Saturday, August 31, 2002

B2B adoption is getting a shot-in-the-arm from Wal-mart’s mandate to suppliers. While the financial markets continue to hammer the stocks of B2B companies, some recent events are pointing to better prospects for B2B adoption, contrary to what I wrote on July 2. Specifically, Wal-mart (Walmart) is now mandating to its suppliers that they must only use EDI software that is UCC-certified for interoperability to connect to Wal-mart’s supplier network, one of the largest in the world. Wal-mart, of course, is doing this out of its own self-interest. But the positive implications for B2B in general are clear. Wal-mart drives thousands of suppliers to use compliant connection software or trading exchanges, which brings critical mass to vendors of such systems or operators of such exchanges, which makes such offerings more attractive to other retailers. As a result, B2B adoption rates increase as wider use of standards makes the cost of participation lower and the value greater for all buyers and sellers. Vendors that should immediately benefit from this trend include any that are working closely with the Uniform Code Council (UCC) and the Voluntary Interindustry Commerce Standards (VICS) Association initiative for Collaborative Planning, Forecasting, and Replenishment (CPFR), such as iSoft (Wal-mart's partner), i2, IPNet, JDA, Logility, Manugistics, SAP, and Syncra. Other vendors will benefit, including those that have been certified for the EDI Internet (EDIINT AS2) part of the standards, such as HP/Compaq,, Cyclone Commerce, GE GlobaleXchange Services, Harbinger, Netfish, Microsoft, SeeBeyond, Sterling Commerce, TrailBlazer, and webMethods. AMR has more details.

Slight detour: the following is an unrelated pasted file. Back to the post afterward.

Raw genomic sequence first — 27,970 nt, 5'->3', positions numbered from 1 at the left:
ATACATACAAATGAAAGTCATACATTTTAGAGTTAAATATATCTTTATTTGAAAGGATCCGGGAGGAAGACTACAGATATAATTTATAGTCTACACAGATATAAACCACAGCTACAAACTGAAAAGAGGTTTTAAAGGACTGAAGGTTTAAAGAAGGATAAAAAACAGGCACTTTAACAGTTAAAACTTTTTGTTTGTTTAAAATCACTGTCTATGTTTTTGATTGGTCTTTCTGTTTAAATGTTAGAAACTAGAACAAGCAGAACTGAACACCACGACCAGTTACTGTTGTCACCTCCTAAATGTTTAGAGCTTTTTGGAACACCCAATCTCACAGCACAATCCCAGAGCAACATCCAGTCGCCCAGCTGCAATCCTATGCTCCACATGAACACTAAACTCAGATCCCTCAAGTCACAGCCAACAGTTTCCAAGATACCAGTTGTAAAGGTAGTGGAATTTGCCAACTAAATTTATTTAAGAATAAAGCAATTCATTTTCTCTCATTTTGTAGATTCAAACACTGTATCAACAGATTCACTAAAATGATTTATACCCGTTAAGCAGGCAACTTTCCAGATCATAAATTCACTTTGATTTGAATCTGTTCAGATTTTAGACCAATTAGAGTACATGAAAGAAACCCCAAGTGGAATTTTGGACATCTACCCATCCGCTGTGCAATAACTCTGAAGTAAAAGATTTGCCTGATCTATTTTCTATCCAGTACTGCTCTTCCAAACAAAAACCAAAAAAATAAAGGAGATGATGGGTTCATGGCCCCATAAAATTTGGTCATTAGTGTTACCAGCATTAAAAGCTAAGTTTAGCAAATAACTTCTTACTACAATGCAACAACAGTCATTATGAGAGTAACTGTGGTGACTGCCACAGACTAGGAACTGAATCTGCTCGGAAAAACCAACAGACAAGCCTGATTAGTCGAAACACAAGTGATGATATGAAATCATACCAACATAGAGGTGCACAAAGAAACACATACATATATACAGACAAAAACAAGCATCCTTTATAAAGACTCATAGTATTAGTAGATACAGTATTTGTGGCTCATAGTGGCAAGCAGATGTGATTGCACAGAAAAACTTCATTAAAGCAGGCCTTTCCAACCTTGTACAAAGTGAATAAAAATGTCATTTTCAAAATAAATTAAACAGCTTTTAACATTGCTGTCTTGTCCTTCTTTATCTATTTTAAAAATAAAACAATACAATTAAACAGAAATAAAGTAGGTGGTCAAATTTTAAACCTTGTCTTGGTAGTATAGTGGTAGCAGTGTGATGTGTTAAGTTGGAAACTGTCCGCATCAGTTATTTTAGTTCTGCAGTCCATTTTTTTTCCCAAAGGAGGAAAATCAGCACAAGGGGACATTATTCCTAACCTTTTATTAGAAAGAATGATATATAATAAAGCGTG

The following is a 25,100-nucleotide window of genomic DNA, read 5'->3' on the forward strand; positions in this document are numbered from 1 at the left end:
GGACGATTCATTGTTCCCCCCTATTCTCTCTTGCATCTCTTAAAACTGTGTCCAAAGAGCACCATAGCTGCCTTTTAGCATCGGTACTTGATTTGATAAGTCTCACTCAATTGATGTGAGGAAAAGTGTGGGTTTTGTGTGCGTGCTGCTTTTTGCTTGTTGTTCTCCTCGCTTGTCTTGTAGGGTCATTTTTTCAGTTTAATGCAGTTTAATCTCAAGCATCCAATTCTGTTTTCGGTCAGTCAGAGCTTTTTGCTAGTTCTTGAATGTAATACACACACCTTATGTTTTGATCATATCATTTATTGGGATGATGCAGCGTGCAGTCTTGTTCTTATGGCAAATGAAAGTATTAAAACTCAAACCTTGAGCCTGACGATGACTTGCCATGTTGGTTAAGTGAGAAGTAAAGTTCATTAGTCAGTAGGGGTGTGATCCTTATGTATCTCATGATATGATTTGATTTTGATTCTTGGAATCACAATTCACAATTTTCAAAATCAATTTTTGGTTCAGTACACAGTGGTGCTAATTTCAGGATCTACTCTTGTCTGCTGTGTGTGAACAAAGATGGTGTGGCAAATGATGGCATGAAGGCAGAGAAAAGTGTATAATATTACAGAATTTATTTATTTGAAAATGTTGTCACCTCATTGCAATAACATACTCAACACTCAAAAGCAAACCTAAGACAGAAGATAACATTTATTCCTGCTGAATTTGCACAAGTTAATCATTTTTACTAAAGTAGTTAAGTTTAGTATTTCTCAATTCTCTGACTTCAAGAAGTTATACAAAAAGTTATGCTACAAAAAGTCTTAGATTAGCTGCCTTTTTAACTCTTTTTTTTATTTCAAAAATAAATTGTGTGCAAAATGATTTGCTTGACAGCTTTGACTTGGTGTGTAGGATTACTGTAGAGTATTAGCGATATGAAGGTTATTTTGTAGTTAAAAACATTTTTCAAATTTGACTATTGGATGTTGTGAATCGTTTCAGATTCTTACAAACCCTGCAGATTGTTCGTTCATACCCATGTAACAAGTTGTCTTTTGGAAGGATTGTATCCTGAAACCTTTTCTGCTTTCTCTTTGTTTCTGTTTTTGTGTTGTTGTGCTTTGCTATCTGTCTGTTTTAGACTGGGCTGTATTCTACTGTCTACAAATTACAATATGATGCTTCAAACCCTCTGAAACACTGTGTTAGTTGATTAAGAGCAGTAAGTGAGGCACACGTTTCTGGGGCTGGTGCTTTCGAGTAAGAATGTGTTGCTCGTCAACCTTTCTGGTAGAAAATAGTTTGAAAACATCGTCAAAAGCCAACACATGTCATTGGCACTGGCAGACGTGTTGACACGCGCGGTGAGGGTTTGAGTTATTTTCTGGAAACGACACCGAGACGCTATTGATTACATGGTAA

No comments: